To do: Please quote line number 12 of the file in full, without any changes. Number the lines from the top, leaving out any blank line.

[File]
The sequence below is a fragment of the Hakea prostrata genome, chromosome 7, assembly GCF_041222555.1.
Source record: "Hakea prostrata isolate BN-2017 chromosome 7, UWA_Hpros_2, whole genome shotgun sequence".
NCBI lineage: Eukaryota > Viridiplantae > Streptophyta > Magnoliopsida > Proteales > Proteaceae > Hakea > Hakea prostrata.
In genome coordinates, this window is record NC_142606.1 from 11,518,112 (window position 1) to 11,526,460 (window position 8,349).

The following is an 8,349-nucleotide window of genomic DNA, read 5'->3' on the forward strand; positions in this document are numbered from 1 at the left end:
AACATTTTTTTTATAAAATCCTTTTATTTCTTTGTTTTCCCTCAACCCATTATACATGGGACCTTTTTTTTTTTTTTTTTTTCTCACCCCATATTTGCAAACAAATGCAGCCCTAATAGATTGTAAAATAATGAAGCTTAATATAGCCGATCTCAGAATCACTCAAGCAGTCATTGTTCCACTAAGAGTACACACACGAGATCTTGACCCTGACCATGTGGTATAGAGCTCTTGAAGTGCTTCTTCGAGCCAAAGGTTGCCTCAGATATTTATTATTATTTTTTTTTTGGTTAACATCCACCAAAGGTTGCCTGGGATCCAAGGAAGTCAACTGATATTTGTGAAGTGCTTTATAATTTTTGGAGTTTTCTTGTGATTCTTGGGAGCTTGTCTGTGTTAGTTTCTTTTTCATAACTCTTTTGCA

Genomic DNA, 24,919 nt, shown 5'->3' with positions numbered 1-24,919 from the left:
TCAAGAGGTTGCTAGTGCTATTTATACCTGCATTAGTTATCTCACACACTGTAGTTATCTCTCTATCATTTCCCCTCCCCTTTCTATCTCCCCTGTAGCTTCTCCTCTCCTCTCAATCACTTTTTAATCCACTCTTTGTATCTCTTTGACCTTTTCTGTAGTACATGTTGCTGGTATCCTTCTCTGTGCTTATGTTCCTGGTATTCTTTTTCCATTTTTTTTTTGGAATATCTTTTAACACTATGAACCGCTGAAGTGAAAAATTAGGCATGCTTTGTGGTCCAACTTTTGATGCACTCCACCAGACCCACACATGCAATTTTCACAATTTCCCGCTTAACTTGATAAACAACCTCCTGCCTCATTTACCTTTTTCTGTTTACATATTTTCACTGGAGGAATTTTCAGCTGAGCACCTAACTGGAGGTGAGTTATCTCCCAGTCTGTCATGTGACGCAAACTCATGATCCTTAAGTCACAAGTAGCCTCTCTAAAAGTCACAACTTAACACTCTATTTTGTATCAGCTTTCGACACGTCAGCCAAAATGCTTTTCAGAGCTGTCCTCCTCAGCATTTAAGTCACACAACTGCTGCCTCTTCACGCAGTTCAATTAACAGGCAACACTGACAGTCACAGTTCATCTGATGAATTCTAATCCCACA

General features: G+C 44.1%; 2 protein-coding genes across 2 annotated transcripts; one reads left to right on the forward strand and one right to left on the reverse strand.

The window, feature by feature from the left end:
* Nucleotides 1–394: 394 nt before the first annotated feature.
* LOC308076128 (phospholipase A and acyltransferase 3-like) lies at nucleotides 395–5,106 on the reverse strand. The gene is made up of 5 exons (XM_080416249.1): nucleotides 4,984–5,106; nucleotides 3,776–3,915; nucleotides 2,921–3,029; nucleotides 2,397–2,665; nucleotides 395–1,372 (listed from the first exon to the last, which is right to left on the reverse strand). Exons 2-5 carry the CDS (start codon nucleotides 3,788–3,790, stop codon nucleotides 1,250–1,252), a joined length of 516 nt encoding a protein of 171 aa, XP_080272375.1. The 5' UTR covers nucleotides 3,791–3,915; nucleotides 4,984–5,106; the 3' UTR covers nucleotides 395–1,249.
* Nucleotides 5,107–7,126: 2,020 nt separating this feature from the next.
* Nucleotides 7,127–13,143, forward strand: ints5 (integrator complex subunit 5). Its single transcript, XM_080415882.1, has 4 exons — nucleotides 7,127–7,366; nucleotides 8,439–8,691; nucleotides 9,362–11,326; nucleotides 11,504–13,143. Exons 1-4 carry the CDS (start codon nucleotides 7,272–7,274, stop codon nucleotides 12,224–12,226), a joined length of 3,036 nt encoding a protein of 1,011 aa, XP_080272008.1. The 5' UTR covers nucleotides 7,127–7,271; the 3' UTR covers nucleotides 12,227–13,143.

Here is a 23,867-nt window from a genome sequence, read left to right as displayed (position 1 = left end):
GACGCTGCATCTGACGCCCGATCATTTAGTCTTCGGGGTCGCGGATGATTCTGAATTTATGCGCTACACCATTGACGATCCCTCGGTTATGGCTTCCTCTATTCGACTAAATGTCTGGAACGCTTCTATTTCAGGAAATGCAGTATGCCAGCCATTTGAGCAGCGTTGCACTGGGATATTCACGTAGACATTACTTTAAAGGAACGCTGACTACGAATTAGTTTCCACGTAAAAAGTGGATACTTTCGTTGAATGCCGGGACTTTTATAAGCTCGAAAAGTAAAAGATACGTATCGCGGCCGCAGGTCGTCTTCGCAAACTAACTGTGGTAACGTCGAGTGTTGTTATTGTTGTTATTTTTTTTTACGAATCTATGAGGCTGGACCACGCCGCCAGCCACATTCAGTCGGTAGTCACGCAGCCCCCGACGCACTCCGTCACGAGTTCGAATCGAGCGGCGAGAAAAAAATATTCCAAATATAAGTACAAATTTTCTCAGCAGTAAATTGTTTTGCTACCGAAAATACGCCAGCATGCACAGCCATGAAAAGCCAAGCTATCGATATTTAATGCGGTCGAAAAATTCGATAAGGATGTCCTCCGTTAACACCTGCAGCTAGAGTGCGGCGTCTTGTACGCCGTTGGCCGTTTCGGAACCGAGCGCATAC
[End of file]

* LOC308076128 (phospholipase A and acyltransferase 3-like) lies at nucleotides 395–5,106 on the reverse strand. The gene is made up of 5 exons (XM_080416249.1): nucleotides 4,984–5,106; nucleotides 3,776–3,915; nucleotides 2,921–3,029; nucleotides 2,397–2,665; nucleotides 395–1,372 (listed from the first exon to the last, which is right to left on the reverse strand). Exons 2-5 carry the CDS (start codon nucleotides 3,788–3,790, stop codon nucleotides 1,250–1,252), a joined length of 516 nt encoding a protein of 171 aa, XP_080272375.1. The 5' UTR covers nucleotides 3,791–3,915; nucleotides 4,984–5,106; the 3' UTR covers nucleotides 395–1,249.